Posted by: chrisdavis | April 25, 2012

Who Is Asking the Questions? – Part 3


I have read an article suggesting that following one’s dreams is anathema to following God. In other words, Jesus’ comment to “deny yourself”, meant that whatever you have in your heart to do is probably worldly and should, therefore, be rejected as self-centered, not Kingdom-centered.

But, why should “following your dreams” and “following Christ” be mutually exclusive?

When you meet an individual who is actually doing what God has gifted him to do, you meet someone who is truly Kingdom-centered.

There are two kinds of miserable people in the world: Those who spend their lives trying to increase their personal, worldly happiness and those who have never discovered the gift God has made them to a world that desperately needs to see someone experiencing the joy of the Lord.

Let us help our children discover the giftings/talents God has put within each of them. Let us respect those giftings/talents. Let us give our kids the time and the resources to become proficient in what God has put within each of them. Let us send our children into a world that needs to see someone expressing God’s giftings/talents and expressing “the joy of the Lord as their strength.”

What could be more appealing to a world that has found no real joy in living self-centered lives?

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Responses

  1. Thank you. This thought runs in my head so much. Being raised in a church that taught this very thing, I gave up a desire for writing and journalism to be a missionary (was more ‘holy’). Now I am neither, but my husband and I are trying to raise our three to follow that which God has placed in their very being as a gift and use it for His Glory and their enjoyment.

    • You have beautifully articulated what I’ve been trying to say. Thanks so much–CD

  2. This is so true, and in my family, a timely message. My oldest daughter is embraqing on a project that God is leading. She is beginning to get the doubts creeping in. God gave her the gifts and desires to have her use them for His glory. Joy is the blessing we get from doing this. Being joyful is not sin.

    • Joyful. How many do we know who are truly joyful in what they do in life? What a blessing for your daughter! Thanks for sharing–CD

  3. I think there is a fine line here. Yes, God gives talents and we should enjoy them and use them and maybe even “work” in those areas. BUT, God also calls us out of our comfort zone and He has called people in the past way out of their desired way of life. If He chooses to call us out of what we want, we should follow. I don’t, however, think God is a stingy God. I think He will bless us if He calls us and we follow.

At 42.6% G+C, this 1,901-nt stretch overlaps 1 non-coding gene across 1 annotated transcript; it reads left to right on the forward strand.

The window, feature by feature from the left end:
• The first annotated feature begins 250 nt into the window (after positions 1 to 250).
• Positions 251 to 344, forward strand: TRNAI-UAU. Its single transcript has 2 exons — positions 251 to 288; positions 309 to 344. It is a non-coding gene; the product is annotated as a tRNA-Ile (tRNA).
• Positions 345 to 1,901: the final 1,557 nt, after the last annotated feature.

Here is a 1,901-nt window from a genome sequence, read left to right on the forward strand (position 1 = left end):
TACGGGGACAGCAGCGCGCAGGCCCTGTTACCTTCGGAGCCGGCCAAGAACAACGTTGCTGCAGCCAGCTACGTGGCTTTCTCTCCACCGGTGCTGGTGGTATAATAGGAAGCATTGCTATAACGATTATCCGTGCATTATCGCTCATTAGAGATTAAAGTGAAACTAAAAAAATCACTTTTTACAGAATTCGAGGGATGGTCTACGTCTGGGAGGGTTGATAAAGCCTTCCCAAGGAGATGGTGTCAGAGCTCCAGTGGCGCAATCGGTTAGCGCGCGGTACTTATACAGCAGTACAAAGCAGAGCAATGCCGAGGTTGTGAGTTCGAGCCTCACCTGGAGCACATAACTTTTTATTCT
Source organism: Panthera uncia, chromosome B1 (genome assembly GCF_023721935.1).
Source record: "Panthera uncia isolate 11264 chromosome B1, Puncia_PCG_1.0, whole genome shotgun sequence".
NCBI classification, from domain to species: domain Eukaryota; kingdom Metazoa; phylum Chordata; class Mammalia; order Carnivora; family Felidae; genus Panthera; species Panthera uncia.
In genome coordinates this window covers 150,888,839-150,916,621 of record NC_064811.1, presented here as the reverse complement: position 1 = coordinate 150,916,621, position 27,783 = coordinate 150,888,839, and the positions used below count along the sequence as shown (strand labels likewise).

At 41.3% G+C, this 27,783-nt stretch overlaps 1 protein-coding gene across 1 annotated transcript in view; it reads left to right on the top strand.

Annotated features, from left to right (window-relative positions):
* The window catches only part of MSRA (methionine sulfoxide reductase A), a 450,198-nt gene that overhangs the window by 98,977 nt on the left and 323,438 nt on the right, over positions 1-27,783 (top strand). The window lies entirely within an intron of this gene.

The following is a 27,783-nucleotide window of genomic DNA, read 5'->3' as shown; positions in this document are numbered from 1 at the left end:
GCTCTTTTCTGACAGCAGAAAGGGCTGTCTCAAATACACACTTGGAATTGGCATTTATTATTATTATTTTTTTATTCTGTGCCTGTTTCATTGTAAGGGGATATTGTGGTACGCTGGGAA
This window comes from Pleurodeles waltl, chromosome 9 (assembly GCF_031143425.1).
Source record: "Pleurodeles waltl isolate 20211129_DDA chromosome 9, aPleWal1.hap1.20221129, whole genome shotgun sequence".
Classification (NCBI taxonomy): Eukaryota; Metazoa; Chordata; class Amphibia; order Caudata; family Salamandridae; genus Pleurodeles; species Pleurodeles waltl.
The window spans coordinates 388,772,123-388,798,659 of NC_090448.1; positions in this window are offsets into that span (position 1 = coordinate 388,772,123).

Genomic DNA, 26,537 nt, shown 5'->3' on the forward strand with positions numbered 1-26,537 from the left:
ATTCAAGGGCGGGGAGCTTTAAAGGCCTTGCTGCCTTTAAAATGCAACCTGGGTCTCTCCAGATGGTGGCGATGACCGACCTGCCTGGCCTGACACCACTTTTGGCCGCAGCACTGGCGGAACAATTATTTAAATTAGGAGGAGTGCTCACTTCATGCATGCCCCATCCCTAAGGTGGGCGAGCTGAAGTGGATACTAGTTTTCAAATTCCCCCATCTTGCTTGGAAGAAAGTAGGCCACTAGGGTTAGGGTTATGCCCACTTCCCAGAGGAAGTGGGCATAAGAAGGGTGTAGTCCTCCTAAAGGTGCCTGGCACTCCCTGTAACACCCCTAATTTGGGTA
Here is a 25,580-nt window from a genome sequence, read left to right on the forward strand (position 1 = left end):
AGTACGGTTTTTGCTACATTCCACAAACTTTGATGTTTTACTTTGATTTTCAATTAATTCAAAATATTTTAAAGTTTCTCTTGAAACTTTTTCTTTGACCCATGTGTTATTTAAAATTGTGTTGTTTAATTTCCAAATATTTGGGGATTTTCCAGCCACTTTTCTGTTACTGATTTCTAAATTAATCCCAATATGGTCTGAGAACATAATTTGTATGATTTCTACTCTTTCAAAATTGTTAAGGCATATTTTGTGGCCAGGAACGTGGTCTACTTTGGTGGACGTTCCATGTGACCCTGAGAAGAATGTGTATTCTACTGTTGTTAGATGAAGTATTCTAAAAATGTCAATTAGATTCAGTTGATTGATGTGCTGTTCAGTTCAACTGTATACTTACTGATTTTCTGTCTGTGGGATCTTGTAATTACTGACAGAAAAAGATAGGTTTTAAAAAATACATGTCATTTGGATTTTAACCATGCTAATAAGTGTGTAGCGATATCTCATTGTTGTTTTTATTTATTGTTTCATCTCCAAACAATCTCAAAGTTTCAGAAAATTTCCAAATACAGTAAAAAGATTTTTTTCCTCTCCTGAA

I don’t claim to have all the answers, and I have leaned on the side of strict (almost work based) faith many years. I have learned since then that God’s grace is the key. I still think that He does challenge us sometimes. I really don’t know where the line is drawn and wonder if any of us really do know where it is.

    I want my son to have a job that doesn’t feel like work. He wants that too. He knows he would not be happy at a desk. However, what if God calls him to do something that is more sedentary? Maybe that won’t happen and that is why my son already enjoys hands-on stuff.

    • Cindy: I am not suggesting that God gives us talents mainly for our enjoyment. Rather, such talents are for His glory and it is in expressing what He has done within us (for His glory) that we benefit by taking joy in them.

      Why would God “call us out of what we want” if our ‘want’ is only to do what He gives us to do? Peter left fishing–something he was “born to do”–to a higher calling as a disciple. He was also told others would take him places he didn’t want to go when he was old. But, then, who wants to be crucified (upside down!)? People like Mother Theresa can give their lives to pursuits that others may deem a terrible life. Mother Theresa didn’t think so.

      Is the alternative that I tell my son, “I know working in film is your passion, but I want you to be prepared for a life doing something you hate. After all, God may want you to do something you hate.”

      I can’t imagine presenting my child’s Father in such a light! I would rather tell my son, “God has put certain giftings in you to be used to bring Him glory.” I have discovered that this is true of God and of my son. My children have spent many hours preparing to become awesome in a particular arena which others would consider boring or not worth their time.–CD


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